LOWRY/A so-called court ruling
Wednesday, February 8, 2017 6:00 PM
If the law means anything, the Trump administration will succeed in overturning the so-called court ruling against its travel ban.
The nationwide stay of the ban issued by Judge James Robart, a Washington state-based federal district judge, is tissue-thin. It doesn’t bother to engage on the substance, presumably because facts, logic and the law don’t support Robart’s sweeping assertion of judicial authority in an area where judicial power is inherently quite limited.
This doesn’t justify President Donald Trump tweeting that Robart is a “so-called judge.” That slam earned Trump bipartisan blowback and may encourage other judges to tilt against Trump’s ban in response to a perceived threat to the independence of the judiciary. But Robart’s handiwork is shoddy and usurpatory, despite the fact that he is indeed a literal judge.
Even if you assume that the states of Washington and Minnesota have standing to pursue the litigation (Robart asserts implausibly that they “face immediate and irreparable injury” from the executive order, the heart of which is a three-month pause on most travel from seven countries), the stay falls down. It ignores our constitutional scheme and Supreme Court precedent, as the Justice Department brief seeking to reverse it persuasively argues.
First, Judge Robart is trespassing on a core executive responsibility. “The exclusion of aliens is a fundamental act of sovereignty,” the Supreme Court held in the 1950 Knauff case, “inherent in the executive power to control the foreign affairs of the nation.” The courts are not meant to second guess the executive’s conduct of foreign affairs, or intrude on its plenary power in this area. “It is not within the province of any court,” the court noted in that decision, “unless expressly authorized by law, to review the determination of the political branch of the Government to exclude a given alien.”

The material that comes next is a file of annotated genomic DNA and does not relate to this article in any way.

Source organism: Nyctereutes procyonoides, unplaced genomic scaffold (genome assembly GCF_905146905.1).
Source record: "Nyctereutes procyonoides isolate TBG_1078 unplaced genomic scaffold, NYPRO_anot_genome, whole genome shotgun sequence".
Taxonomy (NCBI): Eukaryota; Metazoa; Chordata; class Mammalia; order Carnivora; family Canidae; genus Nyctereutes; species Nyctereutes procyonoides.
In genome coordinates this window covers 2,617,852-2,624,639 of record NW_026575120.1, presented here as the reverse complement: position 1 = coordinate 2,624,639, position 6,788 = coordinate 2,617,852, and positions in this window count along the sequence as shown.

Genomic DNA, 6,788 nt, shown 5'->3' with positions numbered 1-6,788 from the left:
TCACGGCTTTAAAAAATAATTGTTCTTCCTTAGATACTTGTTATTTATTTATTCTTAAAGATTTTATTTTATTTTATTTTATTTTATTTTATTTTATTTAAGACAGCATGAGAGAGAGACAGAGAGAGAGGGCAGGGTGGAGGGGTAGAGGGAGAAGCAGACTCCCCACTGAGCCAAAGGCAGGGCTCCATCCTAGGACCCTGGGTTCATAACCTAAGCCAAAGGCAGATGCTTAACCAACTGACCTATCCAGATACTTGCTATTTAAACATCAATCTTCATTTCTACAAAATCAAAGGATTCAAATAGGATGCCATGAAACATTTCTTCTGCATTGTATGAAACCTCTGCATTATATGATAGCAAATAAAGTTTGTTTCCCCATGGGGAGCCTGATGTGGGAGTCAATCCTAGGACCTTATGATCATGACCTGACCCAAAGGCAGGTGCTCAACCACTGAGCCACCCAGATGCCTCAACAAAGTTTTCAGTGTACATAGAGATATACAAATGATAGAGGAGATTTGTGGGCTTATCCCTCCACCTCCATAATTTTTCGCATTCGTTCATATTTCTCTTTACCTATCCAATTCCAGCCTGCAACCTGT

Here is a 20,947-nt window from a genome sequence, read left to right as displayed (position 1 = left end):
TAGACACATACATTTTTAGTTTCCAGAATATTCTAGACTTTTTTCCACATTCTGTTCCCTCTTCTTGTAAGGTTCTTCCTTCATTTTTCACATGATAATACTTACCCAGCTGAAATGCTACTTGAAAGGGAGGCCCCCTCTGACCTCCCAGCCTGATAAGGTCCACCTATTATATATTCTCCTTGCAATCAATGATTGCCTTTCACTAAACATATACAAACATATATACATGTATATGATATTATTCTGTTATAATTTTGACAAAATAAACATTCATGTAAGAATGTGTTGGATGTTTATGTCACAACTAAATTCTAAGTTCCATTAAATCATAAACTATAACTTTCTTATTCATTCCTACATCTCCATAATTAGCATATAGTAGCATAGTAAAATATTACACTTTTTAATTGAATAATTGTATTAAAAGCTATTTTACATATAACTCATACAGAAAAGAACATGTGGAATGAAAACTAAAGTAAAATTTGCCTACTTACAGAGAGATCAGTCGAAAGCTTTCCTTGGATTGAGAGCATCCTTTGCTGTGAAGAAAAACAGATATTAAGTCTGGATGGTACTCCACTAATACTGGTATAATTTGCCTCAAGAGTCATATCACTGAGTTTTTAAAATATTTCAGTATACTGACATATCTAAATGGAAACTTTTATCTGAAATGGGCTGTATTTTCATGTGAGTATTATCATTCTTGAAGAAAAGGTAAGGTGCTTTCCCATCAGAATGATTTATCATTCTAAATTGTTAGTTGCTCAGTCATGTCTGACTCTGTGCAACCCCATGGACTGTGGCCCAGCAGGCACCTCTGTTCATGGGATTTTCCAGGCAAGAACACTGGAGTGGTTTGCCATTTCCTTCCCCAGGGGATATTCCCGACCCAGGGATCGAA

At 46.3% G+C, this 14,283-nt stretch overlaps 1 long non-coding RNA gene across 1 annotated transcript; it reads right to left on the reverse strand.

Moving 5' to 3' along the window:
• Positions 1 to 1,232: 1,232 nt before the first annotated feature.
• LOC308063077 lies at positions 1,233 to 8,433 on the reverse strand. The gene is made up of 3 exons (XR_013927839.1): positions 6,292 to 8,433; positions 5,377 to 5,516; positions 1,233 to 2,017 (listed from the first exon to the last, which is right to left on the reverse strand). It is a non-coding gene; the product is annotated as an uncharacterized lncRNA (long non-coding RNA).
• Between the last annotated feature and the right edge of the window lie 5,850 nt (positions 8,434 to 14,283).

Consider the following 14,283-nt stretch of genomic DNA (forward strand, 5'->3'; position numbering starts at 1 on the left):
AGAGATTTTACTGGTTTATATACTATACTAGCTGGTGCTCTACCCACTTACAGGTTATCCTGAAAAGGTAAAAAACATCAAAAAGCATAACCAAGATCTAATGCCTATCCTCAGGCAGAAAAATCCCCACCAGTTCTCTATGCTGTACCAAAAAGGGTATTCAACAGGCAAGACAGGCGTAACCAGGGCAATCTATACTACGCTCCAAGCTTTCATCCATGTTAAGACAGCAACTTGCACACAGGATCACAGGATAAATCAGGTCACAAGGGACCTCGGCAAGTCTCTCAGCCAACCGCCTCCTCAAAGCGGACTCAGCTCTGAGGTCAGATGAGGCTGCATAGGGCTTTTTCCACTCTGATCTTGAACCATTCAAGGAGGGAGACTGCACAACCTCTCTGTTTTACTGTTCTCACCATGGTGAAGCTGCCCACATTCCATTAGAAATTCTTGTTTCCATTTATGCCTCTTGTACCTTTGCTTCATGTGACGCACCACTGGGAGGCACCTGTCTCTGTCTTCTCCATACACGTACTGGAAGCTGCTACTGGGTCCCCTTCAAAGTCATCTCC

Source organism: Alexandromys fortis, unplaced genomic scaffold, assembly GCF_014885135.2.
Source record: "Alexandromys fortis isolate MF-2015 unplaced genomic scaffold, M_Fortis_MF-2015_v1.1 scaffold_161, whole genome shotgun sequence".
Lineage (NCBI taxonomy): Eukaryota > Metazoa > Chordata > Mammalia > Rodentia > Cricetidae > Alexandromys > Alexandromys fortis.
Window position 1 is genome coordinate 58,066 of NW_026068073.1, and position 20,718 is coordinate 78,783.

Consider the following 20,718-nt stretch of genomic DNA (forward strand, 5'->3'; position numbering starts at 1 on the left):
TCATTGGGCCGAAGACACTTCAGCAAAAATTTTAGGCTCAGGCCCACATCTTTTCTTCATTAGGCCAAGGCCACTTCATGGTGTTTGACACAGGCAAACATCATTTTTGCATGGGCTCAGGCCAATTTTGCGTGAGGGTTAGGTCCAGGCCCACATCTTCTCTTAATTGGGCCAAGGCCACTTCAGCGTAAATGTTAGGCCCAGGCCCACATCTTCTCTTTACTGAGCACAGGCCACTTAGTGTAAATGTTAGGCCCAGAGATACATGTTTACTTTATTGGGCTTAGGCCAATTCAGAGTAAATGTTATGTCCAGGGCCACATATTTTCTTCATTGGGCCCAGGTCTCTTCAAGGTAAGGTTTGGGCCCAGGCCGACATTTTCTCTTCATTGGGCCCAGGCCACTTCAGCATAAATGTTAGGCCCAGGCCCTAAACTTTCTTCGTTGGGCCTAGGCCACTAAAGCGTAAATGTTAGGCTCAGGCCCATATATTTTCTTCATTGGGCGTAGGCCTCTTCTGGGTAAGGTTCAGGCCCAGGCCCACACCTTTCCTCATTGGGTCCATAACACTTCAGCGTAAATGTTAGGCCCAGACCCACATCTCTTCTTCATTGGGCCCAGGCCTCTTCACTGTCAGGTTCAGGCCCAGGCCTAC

Second, it’s hard to get around the relevant federal immigration law, which says, “Whenever the President finds that the entry of any aliens or of any class of aliens into the United States would be detrimental to the interests of the United States, he may by proclamation, and for such period as he shall deem necessary, suspend the entry of all aliens or any class of aliens as immigrants or nonimmigrants, or impose on the entry of aliens any restrictions he may deem to be appropriate.”
This is as explicit and wide-ranging as it gets. When the president has such authorization from Congress, the Supreme Court held in the Youngstown Steel case in 1952, his “authority is at its maximum, for it includes all that he possesses in his own right plus all that Congress can delegate.”
Finally, aliens residing outside the United States have no right to come here. The Supreme Court held in the 1982 Landon case, “an alien seeking initial admission to the United States requests a privilege and has no constitutional rights regarding his application, for the power to admit or exclude aliens is a sovereign prerogative.”
It’s not clear how Judge Robart expects opponents of the Trump ban to overcome these substantial and well-established obstacles. A more extensive and carefully reasoned decision by a Massachusetts-based district judge reached the opposite conclusion of his.
It is true that the ultimate source of the Trump executive order is his ill-advised call for a Muslim ban during the campaign. But the executive order, focusing on seven war-torn or hostile countries that had already been singled out for special scrutiny during the Obama administration, is manifestly not a Muslim ban.
Judge Robart may not like the Trump policy, but that doesn’t mean that it is illegal or unconstitutional. His ruling is worthy of the generally unhinged opposition to President Trump. If the judge doesn’t deserve the abuse that Trump heaped on him on Twitter, he produced what should rightly be considered so-called jurisprudence.
Rich Lowry is editor of National Review, a leading consersative magazine founded by William F. Buckley.